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Safe harbor rules , estimated quarterly taxes
Old 01-24-2021, 12:05 AM   #1
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Safe harbor rules , estimated quarterly taxes

One of the conditions for safe harbor states if you paid 100% of your tax liability from the previous year you are safe from under estimating this years taxes. Does this mean that if I received a refund on last years federal taxes ( tax liability equal zero) that I will not be penalized if I under estimated on this years taxes since 100% of 0 is 0 ? If my interpretation is incorrect can I still submit a fourth quarterly payment ?
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Old 01-24-2021, 02:14 AM   #2
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Not really a tax guy, but:

Tax liability has nothing to do with getting a refund or not. Tax liability is your "total tax" from line 16 on the 1040.

In other words, you might have had $25K withheld from your pay throughout the year. When you go to file your taxes, you discover you really only should have paid $20K. So you get at $5K refund. $20k is your tax liability and is what you should have withheld the following year to meet safe harbor.
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Old 01-24-2021, 06:24 AM   #3
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From the IRS:

Required Annual Paymentó Line 12c
On lines 12a through 12c, figure the total amount you must pay for 2020, through withholding and estimated tax payments, to avoid paying a penalty.

General rule. The total amount you must pay is the smaller of:
90% of your total expected tax for 2020, or
100% of the total tax shown on your 2019 return. Your 2019 tax return must cover all 12 months.


Special rules. There are special rules for higher income taxpayers and for farmers and fishermen.
Higher-income taxpayers. If your AGI for 2019 was more than $150,000 ($75,000 if your filing status for 2020 is married filing separately), substitute 110% for 100% in (2) above. This rule does not apply to farmers and fishermen.
For 2019, AGI is the amount shown on Form 1040 or 1040-SR, line 8b.

https://www.irs.gov/publications/p50...link1000194625
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Old 01-24-2021, 07:43 AM   #4
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Quote:
Originally Posted by engr View Post
One of the conditions for safe harbor states if you paid 100% of your tax liability from the previous year you are safe from under estimating this years taxes. Does this mean that if I received a refund on last years federal taxes ( tax liability equal zero) that I will not be penalized if I under estimated on this years taxes since 100% of 0 is 0 ? If my interpretation is incorrect can I still submit a fourth quarterly payment ?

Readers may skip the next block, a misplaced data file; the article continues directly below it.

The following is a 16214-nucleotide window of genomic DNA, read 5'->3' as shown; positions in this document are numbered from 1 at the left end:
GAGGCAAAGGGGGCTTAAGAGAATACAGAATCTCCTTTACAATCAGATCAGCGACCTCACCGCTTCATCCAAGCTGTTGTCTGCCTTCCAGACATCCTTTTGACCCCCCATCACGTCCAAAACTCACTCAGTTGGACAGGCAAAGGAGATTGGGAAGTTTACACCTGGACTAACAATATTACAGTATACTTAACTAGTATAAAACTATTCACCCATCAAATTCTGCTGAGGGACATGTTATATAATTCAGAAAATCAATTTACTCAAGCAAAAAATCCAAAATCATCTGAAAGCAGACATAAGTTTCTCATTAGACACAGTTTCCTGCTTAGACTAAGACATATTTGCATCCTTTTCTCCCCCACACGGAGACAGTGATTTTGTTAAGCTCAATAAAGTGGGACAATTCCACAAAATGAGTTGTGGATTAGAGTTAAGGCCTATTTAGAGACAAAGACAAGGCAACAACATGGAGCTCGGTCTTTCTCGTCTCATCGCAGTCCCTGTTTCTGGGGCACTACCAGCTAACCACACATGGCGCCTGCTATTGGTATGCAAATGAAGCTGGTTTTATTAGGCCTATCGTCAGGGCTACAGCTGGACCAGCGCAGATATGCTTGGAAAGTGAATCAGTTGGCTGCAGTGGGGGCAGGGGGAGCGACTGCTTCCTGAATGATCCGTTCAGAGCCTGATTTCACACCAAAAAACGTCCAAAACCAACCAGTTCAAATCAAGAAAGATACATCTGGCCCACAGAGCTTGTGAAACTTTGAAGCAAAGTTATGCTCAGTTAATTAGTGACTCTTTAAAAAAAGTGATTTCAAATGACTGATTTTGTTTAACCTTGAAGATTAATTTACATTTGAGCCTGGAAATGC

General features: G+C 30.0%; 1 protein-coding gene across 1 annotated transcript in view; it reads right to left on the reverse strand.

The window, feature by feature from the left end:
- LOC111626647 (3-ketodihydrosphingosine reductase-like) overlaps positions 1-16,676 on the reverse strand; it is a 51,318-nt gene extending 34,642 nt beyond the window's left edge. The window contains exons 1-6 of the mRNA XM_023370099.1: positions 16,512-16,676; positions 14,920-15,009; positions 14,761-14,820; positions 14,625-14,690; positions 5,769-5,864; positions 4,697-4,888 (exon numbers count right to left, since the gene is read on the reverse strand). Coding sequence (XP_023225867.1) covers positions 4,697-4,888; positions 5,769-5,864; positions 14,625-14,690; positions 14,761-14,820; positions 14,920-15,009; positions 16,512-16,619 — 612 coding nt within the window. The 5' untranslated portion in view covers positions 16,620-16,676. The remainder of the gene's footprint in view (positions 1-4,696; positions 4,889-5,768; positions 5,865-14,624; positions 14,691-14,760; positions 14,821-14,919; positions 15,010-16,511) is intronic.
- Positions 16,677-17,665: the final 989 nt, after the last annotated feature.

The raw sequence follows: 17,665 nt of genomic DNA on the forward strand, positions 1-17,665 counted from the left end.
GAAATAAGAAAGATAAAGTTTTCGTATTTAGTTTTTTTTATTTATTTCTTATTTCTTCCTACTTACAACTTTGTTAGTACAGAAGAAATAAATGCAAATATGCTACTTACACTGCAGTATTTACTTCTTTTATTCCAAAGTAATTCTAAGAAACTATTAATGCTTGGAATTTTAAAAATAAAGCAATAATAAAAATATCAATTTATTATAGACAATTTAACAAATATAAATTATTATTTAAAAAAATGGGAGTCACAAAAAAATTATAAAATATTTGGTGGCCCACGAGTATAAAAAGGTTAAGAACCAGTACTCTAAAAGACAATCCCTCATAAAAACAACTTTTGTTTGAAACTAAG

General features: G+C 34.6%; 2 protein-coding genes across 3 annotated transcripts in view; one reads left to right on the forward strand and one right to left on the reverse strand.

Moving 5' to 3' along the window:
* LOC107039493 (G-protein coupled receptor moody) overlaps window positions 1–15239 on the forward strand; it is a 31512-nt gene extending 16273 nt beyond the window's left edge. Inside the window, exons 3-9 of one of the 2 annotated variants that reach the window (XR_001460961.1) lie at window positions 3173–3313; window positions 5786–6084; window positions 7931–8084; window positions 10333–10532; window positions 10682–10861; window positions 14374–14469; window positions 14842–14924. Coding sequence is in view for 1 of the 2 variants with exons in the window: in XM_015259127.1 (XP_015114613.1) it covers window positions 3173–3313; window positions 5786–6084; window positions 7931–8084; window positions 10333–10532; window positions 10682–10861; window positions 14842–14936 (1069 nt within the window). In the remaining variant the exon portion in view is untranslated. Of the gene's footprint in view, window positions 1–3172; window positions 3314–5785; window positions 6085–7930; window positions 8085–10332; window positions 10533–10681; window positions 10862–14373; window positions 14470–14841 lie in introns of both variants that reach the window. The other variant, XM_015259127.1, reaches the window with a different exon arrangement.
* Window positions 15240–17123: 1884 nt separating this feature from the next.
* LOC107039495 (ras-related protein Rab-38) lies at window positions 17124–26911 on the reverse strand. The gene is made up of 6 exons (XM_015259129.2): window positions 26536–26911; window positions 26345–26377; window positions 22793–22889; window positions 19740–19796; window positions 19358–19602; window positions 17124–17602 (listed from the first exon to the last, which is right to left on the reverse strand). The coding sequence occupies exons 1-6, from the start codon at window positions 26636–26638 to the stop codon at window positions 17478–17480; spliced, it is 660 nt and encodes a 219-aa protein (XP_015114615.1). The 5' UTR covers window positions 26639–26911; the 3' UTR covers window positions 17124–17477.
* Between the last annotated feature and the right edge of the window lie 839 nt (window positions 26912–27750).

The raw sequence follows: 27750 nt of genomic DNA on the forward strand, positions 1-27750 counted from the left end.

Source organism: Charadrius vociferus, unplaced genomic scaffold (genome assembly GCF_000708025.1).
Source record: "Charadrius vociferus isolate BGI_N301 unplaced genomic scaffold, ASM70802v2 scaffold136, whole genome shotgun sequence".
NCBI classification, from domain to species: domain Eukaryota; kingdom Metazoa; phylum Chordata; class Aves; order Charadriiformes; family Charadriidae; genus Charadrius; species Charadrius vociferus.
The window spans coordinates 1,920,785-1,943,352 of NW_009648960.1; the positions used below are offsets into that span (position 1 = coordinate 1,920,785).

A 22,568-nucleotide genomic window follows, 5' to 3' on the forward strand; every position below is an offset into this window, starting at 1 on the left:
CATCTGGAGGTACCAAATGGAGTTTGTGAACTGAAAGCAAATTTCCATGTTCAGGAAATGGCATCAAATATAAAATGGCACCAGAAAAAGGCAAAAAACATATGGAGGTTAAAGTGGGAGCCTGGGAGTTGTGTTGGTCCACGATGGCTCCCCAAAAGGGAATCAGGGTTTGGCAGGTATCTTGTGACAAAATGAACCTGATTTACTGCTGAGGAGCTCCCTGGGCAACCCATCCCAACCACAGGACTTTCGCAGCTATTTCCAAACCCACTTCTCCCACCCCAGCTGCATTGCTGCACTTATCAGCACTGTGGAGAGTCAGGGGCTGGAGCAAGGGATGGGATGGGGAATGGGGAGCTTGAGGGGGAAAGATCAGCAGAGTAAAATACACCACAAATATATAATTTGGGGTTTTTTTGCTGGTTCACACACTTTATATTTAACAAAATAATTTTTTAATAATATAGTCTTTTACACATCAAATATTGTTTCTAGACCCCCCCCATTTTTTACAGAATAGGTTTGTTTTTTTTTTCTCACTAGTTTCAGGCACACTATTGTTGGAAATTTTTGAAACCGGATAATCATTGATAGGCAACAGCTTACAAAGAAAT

No - your tax liability is what you owed in taxes and has nothing to do with any refund.

Note: If your prior AGI was > 150K then the rule is 110%.
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Old 01-24-2021, 02:12 PM   #5
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Don't forget another safe harbor - if your total expected tax liability is less than $1,000 (after subtracting withholding and tax credits).

I have qualified for various safe harbor rules over the years, the most common during my working years was to be 90% in (i.e. withheld). If I had an unusually good year, such in late 2008 when I cashed out the company stock and saw my income rise a lot compared to the year before, then all I had to do was to make sure I had paid in at least as much as my total tax liability from the previous year. Taxes on the huge windfall part I could wait to pay in April.

In more recent years in ER, my total expected tax liability was under $1,000, so even with no withholding I didn't need to make any estimated tax payments.
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Old 01-24-2021, 04:04 PM   #6
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Quote:
Originally Posted by scrabbler1 View Post
I have qualified for various safe harbor rules over the years, the most common during my working years was to be 90% in (i.e. withheld). If I had an unusually good year, such in late 2008 when I cashed out the company stock and saw my income rise a lot compared to the year before, then all I had to do was to make sure I had paid in at least as much as my total tax liability from the previous year. Taxes on the huge windfall part I could wait to pay in April.
Yep, did this a couple of times.
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Safe Harbor 10% Rule
Old 04-13-2021, 06:04 PM   #7
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Safe Harbor 10% Rule

Quote:
Originally Posted by audreyh1 View Post
Note: If your prior AGI was > 150K then the rule is 110%.
Anyone know why this is? DW asked me and all I could think of was "because they can". I guess the IRS assumes that the greater your income, the less accurately you can estimate?

Did a Google search and and a forum search and couldn't find anything.
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Old 04-13-2021, 06:14 PM   #8
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I think it could be that they are thinking higher income folks are more likely to have big jumps in income? Then it’s because they can.

I’ve never seen an explanation.
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Old 04-13-2021, 07:51 PM   #9
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Did someone tell you that this was going to be fair?
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